Smoke aerosols from wildfires and agricultural fires are essential to address pollutant emissions as well as how pollution evolves in the atmosphere and impacts on the population in urban and highly populated areas. The chemical properties of smoke are different in various regions of the world due to differences in the fuel types (e.g. rice straw), combustion conditions, solar radiation etc.

Within this project, we examine the influence of agricultural fires (e.g. rice straw, sugar cane) on air quality in different regions of the world. The project is based on three pillars: A: Near source field sampling campaigns for collection of primary aerosols, B: Combustion tests and aging of the emissions into a smog chamber (in cooperation with the Leibnitz Institute for Tropospheric Research in Leipzig) and C: Sampling of ambient aerosols.

Scientists involved: Dac-Loc Nguyen, Jürgen Schnelle-Kreis


Air quality and the associated subjective and health-related quality of life are among the important topics of urban life in our time. However, it is very difficult for many cities to take measures to accommodate today’s needs concerning e.g. mobility, housing and work, because a consistent fine-granular data and information on causal chains is largely missing. This has the potential to change, as today both large-scale basic data as well as new promising measuring approaches are becoming available.

Within the framework of the collaborative project SmartAQnet ( funded by BMVI, data from different origins and quality are integrated into a dynamic network of air quality measurements over the entire area of a city, in the project the city of Augsburg. Our subproject is responsible for the validation of the so-called scientific scouts (particle measuring devices) developed in the context of the community project in stationary and mobile measurements. For this purpose, extensive reference measurements including the quantification of aerosol sources are carried out. In cooperation with the project partners, the subproject establishes a measuring network with mobile scientific scouts in Augsburg and accompanies the measurements through quality assurance measures.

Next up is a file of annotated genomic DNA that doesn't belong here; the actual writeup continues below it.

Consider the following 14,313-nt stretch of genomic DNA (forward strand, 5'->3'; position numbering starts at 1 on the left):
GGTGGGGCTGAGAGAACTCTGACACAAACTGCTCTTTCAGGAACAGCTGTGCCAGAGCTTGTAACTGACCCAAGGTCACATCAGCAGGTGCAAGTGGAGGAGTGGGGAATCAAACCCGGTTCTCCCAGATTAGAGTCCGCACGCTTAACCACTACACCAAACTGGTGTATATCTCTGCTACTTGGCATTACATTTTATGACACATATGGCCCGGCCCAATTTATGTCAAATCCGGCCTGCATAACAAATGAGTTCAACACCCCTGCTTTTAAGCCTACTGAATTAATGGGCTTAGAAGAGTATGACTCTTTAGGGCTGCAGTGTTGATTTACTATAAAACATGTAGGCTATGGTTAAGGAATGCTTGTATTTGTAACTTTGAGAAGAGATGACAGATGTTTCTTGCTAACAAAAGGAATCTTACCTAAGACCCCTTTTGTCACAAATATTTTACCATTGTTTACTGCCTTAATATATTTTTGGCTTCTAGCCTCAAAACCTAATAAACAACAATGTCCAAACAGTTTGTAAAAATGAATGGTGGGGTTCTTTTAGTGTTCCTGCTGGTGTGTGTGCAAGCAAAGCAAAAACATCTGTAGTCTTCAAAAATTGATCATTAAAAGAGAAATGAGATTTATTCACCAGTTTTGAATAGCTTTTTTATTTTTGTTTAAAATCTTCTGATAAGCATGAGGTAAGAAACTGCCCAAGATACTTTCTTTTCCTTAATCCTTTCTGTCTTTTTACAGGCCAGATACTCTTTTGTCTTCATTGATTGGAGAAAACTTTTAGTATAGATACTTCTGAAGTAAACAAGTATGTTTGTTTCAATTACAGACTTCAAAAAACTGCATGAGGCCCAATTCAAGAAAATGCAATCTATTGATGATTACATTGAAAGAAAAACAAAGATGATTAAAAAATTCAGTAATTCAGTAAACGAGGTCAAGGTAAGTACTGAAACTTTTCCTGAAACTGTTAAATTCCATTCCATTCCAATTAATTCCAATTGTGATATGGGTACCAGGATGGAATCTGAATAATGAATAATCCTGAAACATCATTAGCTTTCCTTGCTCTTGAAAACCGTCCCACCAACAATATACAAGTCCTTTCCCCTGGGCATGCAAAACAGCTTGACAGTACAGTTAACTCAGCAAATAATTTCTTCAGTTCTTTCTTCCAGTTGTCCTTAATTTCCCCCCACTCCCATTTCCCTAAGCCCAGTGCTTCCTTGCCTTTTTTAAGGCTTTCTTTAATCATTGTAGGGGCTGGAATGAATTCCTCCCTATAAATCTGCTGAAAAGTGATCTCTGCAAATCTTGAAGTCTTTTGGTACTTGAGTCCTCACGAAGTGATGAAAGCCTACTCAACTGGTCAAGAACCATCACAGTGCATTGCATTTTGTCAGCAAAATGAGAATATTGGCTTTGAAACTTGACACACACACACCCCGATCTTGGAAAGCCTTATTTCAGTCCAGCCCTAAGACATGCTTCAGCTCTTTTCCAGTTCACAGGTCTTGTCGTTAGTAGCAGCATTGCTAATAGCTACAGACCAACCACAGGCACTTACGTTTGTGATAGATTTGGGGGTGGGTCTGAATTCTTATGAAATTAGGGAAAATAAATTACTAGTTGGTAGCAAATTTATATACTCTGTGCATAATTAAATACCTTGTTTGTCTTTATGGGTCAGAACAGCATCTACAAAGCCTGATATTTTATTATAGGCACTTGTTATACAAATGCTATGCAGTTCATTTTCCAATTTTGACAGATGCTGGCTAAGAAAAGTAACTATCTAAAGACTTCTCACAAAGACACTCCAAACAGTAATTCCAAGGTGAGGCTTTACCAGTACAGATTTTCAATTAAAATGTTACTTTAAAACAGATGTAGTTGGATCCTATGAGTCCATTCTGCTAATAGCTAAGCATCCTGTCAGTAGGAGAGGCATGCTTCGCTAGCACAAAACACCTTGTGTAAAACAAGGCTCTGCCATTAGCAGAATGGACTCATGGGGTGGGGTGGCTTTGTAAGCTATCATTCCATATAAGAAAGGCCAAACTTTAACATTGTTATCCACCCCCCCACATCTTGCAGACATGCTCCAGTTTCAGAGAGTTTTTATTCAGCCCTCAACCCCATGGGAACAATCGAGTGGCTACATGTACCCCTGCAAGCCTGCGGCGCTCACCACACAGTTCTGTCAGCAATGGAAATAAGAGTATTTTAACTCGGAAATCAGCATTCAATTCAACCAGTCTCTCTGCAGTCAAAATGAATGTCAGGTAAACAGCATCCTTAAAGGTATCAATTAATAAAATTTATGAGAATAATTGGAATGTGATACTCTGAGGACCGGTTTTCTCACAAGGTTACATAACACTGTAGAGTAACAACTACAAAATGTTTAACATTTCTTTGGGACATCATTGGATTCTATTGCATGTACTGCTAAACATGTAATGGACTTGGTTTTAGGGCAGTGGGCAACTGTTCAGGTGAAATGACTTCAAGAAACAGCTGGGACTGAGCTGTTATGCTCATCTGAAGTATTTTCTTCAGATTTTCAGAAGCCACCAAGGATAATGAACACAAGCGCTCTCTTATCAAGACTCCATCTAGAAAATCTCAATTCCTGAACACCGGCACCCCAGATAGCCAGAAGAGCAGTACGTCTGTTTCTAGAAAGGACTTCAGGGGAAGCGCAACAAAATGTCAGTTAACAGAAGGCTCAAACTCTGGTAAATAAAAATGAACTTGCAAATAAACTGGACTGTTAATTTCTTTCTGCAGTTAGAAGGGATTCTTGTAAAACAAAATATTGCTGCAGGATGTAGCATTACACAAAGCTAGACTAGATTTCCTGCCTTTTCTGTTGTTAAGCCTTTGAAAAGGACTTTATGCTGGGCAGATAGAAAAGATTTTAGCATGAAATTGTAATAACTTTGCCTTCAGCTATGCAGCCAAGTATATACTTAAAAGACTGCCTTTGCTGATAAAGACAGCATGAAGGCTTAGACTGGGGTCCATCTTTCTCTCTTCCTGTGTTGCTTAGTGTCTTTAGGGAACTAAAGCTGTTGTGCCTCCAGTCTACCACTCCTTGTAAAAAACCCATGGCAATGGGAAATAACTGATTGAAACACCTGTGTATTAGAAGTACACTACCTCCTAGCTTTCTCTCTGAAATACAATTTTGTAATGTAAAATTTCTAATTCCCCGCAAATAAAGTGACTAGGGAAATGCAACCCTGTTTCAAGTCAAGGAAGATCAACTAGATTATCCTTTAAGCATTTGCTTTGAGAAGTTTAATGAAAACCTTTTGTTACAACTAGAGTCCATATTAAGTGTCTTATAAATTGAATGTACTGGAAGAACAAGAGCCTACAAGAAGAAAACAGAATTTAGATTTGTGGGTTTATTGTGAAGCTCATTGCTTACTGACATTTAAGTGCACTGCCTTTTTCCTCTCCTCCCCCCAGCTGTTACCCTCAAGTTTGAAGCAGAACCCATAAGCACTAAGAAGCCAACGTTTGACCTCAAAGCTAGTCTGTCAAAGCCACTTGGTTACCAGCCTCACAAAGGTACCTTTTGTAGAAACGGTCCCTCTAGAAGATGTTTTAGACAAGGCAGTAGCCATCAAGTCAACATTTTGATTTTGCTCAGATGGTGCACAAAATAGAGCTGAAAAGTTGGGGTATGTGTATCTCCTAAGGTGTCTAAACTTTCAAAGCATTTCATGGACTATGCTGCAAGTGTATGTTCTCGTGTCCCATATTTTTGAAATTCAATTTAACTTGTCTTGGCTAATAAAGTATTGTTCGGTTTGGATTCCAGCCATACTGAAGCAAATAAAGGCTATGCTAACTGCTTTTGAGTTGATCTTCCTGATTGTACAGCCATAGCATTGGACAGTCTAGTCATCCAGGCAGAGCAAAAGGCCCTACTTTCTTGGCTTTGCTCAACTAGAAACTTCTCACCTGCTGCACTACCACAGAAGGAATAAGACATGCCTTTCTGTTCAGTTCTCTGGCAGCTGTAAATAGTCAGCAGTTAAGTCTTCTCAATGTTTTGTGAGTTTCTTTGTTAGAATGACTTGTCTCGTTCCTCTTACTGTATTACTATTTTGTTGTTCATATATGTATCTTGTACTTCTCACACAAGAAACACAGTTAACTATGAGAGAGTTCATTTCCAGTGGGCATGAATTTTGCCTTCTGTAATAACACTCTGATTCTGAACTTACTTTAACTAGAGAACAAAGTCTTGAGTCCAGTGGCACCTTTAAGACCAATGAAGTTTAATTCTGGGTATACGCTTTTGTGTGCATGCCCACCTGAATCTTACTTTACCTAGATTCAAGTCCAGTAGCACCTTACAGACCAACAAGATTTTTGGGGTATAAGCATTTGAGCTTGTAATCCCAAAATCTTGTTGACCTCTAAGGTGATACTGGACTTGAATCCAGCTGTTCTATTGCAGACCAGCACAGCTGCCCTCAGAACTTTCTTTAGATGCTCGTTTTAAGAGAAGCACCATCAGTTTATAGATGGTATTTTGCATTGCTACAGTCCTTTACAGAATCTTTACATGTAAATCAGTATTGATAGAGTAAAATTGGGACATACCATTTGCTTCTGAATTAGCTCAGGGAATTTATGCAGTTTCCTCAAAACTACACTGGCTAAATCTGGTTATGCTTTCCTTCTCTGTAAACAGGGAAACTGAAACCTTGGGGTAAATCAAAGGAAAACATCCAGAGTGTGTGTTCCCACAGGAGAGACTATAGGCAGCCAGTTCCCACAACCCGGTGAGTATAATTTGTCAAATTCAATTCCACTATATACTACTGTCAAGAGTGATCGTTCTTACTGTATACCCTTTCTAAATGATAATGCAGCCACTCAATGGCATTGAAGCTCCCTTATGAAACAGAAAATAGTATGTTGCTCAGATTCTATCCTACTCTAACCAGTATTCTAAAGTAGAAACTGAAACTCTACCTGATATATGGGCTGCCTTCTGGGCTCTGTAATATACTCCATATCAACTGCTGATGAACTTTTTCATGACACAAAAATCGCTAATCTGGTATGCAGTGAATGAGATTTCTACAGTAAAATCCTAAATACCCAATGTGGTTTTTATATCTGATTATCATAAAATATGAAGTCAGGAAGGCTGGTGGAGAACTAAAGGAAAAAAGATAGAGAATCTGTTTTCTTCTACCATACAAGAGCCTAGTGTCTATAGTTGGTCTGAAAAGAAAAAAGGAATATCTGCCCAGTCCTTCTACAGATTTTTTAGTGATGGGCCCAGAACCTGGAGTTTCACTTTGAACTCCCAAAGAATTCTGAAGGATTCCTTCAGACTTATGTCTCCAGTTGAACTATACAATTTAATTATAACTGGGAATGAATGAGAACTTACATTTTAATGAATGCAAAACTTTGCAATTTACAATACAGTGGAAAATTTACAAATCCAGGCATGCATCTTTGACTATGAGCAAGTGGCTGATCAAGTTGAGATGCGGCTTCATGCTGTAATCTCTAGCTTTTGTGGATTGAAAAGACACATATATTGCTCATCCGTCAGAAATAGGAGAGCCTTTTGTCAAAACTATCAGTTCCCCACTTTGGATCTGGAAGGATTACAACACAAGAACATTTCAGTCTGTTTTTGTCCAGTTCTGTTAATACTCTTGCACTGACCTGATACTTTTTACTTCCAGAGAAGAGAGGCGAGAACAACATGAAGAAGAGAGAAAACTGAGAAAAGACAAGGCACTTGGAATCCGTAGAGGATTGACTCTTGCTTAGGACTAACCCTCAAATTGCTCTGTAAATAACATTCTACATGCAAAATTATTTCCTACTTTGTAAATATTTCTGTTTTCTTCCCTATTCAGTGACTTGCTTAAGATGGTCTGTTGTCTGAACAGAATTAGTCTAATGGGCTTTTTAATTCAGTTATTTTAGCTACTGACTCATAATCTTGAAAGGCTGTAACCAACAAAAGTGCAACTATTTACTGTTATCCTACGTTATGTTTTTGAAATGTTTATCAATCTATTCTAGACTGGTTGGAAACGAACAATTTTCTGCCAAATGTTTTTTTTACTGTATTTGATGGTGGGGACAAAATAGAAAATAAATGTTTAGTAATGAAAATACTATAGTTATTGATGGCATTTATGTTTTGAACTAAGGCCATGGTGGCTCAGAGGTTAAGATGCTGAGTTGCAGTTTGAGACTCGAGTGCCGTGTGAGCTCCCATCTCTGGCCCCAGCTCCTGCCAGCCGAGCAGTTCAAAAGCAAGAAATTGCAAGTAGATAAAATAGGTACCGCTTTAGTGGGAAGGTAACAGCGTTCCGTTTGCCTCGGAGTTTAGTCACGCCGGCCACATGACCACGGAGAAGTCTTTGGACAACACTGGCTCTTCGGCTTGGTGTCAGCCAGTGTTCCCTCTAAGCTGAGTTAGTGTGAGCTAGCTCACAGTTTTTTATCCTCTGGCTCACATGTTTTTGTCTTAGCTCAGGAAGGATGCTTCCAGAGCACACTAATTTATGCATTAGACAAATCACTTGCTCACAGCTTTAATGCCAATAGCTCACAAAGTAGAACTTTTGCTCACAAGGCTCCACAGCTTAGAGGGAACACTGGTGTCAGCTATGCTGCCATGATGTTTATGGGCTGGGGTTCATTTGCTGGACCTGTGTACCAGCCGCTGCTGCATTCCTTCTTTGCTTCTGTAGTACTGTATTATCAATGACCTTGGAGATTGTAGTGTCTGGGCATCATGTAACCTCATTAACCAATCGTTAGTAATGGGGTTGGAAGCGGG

The Project SmartAQnet is funded by the German Federal Ministry of Transport and Digital Infrastructure - Bundesministerium für Verkehr und digitale Infrastruktur (BMVI) under grant no. 19F2003B.

Scientists involved: Mohamed Khedr, Xiansheng Liu, Lürgen Orasche, Jürgen Schnelle-Kreis


Studies around the world have shown that children growing up on traditional farms are protected from asthma, hay fever and allergic sensitization. Early-life contact with livestock has been identified as a most effective protective exposure. Recent studies suggest that among the microbial exposures encountered on farms and in animal sheds a certain cocktail of bacteria and fungi may be particularly relevant.

The aim of this project is to investigate to what extent products of metabolism from different microbes are relevant in this regard. The two main pillars of this project are: A: Microbes which are identified as being related to a reduced asthma risk within another part of the project are cultivated and volatile products of metabolism are studied, B: aerosols are collected on farms which are identified to either being or not being related to reduced asthma risk. Differences in compound pattern in the aerosols are related to asthma protection.

Scientists involved: Jürgen Orasche